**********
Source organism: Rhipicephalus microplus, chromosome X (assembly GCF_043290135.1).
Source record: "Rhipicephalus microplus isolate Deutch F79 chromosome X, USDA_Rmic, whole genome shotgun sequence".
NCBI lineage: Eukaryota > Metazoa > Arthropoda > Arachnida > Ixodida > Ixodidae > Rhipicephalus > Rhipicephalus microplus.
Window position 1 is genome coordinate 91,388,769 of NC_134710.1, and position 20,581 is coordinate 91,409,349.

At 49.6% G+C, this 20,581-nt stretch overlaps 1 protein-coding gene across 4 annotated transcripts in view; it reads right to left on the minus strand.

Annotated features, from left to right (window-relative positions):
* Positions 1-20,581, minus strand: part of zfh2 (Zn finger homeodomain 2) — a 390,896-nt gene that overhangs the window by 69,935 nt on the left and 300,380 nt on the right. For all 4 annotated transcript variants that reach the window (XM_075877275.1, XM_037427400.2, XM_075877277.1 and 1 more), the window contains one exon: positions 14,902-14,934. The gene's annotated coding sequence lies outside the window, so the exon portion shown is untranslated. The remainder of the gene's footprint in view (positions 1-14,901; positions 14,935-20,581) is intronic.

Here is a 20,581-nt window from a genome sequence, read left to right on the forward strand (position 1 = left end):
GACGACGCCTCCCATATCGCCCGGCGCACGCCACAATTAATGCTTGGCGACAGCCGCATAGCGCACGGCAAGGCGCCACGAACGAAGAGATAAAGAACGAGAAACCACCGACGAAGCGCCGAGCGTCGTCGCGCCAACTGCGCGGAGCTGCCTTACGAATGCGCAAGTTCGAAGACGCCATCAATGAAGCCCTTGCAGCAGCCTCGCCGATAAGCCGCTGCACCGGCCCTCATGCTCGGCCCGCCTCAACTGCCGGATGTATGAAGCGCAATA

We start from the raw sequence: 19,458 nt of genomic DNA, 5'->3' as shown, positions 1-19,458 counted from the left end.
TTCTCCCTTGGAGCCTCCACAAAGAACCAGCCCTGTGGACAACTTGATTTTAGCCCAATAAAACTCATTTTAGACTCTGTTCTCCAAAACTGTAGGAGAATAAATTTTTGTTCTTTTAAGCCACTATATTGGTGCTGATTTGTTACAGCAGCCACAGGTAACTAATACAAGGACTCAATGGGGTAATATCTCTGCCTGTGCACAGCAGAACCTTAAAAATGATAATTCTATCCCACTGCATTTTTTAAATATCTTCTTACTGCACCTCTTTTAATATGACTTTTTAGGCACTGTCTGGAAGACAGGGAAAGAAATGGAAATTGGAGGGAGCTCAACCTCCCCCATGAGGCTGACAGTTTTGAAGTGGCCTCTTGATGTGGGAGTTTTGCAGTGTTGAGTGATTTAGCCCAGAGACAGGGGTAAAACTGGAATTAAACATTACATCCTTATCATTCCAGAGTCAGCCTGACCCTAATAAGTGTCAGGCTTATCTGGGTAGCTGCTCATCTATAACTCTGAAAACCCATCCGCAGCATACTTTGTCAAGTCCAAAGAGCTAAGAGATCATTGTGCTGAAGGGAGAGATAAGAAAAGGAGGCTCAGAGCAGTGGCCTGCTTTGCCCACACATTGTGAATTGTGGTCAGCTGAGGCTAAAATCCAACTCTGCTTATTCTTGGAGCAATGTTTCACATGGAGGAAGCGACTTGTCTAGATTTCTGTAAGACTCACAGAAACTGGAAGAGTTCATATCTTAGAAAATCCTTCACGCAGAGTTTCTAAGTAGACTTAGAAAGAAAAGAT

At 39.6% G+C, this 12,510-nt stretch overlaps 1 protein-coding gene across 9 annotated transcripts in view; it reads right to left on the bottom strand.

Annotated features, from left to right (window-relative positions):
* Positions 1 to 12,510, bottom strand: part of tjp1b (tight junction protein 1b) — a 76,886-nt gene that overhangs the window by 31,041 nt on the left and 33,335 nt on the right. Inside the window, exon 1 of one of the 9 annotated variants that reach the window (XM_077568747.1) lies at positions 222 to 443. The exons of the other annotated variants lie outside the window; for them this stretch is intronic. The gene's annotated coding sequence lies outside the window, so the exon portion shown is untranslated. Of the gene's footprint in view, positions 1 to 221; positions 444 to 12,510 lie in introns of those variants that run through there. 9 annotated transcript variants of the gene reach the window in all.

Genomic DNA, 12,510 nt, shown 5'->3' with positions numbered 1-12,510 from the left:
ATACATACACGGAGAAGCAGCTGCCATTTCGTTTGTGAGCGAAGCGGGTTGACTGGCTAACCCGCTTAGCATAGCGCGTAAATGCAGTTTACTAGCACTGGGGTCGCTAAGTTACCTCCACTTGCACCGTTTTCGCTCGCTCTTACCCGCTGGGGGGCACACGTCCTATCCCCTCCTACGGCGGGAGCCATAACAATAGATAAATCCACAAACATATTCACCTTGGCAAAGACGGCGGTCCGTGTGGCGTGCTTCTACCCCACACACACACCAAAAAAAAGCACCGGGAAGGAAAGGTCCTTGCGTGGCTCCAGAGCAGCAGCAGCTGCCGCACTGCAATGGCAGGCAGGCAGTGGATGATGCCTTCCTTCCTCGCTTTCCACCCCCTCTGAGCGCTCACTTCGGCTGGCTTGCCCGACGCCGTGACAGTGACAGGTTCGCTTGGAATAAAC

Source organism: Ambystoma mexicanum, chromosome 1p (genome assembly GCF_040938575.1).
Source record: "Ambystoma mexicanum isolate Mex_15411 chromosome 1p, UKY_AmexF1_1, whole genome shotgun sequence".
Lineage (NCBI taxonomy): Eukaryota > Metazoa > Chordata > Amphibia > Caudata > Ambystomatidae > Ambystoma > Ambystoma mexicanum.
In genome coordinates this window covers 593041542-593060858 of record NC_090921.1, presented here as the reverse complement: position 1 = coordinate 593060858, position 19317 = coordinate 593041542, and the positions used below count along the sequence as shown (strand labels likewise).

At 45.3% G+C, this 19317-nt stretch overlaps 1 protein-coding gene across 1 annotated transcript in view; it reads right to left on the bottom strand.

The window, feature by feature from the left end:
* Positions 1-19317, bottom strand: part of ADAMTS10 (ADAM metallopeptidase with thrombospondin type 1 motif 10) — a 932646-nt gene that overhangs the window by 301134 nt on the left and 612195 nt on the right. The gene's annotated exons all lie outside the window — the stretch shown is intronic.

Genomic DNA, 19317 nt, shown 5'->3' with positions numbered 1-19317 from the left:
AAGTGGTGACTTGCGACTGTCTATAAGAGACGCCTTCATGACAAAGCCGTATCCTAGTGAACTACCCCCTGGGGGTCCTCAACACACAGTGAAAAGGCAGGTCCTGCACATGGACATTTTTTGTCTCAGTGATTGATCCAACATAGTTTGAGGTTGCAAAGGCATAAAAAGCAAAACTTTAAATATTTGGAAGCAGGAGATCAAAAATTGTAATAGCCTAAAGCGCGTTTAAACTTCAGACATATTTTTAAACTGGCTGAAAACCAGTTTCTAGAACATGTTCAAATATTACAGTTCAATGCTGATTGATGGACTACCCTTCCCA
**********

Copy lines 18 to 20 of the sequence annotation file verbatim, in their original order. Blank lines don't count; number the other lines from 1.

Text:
Source record: "Ambystoma mexicanum isolate Mex_15411 chromosome 1p, UKY_AmexF1_1, whole genome shotgun sequence".
Lineage (NCBI taxonomy): Eukaryota > Metazoa > Chordata > Amphibia > Caudata > Ambystomatidae > Ambystoma > Ambystoma mexicanum.
In genome coordinates this window covers 593041542-593060858 of record NC_090921.1, presented here as the reverse complement: position 1 = coordinate 593060858, position 19317 = coordinate 593041542, and the positions used below count along the sequence as shown (strand labels likewise).